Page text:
The low initial cost of commercial WordPress themes compared to the relatively high cost of developing a custom theme can be a huge benefit regardless of the purpose of your site. But, depending on how your future needs shake out, you might pay a high price later for that initial convenience.
Lost in that glow of efficiency is the risk that if for some reason you want or need to change to a different theme, you might have to pay back some of that initial savings through increased maintenance costs.
When lightweight, open-source content management systems started becoming available in the mid-2000s, web developers and webmasters bought in quickly, taking advantage of WYSIWYG editors that allowed people without coding skills to manage a website’s content and so provided clients with control over their content (and relieved developers from some maintenance drudgery). Also, and at least equally important, we appreciated the promise of a site’s content becoming portable. We could, for the first time, completely change the appearance of a website without having to duplicate the content by changing a theme or a template. All we had to do in a new template was make sure we made the right calls to the database to render the content we wanted, then we were free to style the appearance of the site however we wanted using css. These are two important advantages of a CMS: WYSIWYG and Portability, and the problem with some commercial WordPress themes is that they sacrifice portability to take fuller advantage of a WYSIWYG editor.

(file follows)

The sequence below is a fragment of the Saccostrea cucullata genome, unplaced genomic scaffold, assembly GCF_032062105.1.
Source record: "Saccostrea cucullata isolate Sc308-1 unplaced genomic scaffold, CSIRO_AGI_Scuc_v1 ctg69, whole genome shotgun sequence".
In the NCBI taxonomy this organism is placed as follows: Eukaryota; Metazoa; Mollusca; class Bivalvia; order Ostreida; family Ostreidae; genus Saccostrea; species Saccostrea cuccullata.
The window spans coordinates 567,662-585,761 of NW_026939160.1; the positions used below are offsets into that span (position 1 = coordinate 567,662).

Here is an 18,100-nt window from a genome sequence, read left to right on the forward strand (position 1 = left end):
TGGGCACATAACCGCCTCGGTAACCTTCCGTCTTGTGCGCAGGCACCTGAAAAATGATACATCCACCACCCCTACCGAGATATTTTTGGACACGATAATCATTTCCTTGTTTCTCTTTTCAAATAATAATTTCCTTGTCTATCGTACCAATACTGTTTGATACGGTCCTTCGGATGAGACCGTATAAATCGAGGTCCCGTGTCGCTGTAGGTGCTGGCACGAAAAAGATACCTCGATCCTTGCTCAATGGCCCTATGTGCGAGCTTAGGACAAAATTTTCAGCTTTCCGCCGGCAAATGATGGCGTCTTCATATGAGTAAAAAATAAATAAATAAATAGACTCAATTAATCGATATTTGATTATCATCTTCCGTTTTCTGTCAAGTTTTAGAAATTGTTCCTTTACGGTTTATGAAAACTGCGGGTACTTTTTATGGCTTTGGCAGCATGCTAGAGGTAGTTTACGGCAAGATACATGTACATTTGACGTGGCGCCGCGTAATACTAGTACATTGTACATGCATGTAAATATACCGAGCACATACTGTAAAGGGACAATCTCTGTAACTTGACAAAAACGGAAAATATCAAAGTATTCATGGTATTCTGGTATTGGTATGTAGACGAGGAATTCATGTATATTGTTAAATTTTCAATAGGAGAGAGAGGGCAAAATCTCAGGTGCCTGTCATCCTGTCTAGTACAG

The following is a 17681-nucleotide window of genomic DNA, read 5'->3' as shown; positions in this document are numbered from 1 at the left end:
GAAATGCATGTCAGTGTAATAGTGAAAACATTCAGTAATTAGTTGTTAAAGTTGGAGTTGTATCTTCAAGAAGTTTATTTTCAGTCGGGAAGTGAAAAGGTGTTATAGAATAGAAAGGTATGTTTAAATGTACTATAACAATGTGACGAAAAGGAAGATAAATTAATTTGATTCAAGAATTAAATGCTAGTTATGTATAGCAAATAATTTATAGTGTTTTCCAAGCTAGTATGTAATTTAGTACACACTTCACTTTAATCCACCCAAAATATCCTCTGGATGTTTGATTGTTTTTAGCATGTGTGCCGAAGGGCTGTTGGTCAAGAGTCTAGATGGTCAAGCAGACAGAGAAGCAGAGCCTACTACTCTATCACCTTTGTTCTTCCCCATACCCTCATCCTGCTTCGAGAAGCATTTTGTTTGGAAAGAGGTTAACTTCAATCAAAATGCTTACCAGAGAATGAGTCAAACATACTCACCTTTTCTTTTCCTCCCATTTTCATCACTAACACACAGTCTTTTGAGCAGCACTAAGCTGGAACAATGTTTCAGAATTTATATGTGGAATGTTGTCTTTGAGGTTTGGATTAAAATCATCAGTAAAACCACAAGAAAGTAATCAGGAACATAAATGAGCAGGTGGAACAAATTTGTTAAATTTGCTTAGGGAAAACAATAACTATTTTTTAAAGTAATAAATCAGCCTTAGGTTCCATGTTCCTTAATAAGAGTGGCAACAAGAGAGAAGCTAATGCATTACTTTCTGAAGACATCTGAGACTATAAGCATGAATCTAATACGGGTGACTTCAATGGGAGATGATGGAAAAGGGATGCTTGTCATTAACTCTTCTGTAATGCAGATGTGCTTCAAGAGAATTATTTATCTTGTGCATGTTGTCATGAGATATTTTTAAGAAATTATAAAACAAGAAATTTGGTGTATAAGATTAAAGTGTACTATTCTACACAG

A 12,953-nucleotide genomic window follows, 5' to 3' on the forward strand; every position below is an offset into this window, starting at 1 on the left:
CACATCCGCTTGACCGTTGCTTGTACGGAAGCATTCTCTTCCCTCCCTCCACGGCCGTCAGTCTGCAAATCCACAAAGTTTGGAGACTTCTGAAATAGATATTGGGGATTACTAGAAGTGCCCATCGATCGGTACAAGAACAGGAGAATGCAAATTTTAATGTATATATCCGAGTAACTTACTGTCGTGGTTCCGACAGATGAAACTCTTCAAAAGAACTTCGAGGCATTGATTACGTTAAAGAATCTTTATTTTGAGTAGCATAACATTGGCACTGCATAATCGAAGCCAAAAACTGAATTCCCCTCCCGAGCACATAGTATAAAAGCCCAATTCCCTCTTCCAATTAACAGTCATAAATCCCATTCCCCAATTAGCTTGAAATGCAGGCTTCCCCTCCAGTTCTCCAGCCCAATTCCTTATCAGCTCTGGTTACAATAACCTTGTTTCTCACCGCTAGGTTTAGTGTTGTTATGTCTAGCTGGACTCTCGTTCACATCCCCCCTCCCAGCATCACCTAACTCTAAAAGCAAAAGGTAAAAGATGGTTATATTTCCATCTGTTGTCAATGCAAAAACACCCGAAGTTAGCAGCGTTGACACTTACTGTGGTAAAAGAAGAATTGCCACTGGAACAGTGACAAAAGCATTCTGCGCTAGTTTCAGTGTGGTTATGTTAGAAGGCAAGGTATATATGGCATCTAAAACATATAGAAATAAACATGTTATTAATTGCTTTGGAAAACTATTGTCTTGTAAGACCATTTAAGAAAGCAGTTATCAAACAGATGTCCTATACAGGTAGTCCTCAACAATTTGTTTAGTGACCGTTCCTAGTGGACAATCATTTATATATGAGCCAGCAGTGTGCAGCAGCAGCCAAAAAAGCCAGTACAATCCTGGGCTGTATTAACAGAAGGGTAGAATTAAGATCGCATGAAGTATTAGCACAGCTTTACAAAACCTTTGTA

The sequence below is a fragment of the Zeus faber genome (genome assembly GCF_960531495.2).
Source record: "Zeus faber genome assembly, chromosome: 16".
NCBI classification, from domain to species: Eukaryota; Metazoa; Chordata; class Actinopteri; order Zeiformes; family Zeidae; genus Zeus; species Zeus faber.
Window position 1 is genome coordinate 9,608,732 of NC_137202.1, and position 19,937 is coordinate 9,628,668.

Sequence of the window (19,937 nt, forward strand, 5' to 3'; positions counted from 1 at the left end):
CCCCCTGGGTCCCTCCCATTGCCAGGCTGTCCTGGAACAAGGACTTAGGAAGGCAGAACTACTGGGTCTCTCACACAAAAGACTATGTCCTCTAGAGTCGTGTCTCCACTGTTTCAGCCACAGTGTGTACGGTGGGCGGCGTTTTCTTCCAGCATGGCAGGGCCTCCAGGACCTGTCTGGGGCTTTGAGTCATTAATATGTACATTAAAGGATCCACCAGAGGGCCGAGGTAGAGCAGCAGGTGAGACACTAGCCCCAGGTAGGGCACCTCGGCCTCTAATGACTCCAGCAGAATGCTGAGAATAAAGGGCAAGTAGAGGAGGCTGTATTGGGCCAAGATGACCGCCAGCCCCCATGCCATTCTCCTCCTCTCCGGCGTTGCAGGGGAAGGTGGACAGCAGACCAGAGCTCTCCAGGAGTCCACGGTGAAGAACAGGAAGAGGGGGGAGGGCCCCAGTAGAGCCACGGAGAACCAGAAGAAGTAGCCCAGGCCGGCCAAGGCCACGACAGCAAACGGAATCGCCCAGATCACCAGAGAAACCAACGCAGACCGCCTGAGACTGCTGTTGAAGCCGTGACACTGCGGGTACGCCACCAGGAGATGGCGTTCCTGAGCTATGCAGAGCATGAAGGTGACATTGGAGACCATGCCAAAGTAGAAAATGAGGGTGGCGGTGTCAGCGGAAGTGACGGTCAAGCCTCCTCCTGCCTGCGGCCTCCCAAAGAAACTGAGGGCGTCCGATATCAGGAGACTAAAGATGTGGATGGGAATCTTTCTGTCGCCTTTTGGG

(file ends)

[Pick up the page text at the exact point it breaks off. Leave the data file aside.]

Consider this feature, three responsive blocks of text-links, a popular feature that can be generically called a “card”:
Here’s what it looks like in the WordPress WYSIWYG editor, which has been overridden by the Avada theme’s “Fusion Builder” view:
You can use the builder utility to do a lot more than you can with just a simple editor and this is what allows people to create unique sites without knowing any code.
But, and here is where the problem lies, if you remove the proprietary “builder” tool and look at the content stored in the database – the content that will be used by every theme you might use on the site, even those that lack the builder – this is whatyou see (click on the image for a larger version):
If you look closely (and maybe squint hard enough) you’ll see lots of stuff that looks like this:
That’s a “shortcode“, a block of text set off by brackets (“[ ]”) that is interpreted by PHP code running on the theme (combined with built-in WP code) which renders it as HTML and, almost always, some inline CSS, usually. The code above is for the start of one of the three “cards”, and the HTML created is this:
Just to be clear – those 447 characters in the top sample shortcode translates into the 137 characters in the bottom HTML. That seems like an inversion of the way programming is supposed to work, but there are good reasons for that. That shortcode describes a page module with many options and the module is very versatile. This case uses very few of those options and so renders as stripped-down HTML, but if more options were selected then the translation would be longer. The home page of this particular site has about 1,268 characters (200 words) of textual content and about 18,000 additional characters comprising 52 separate shortcodes.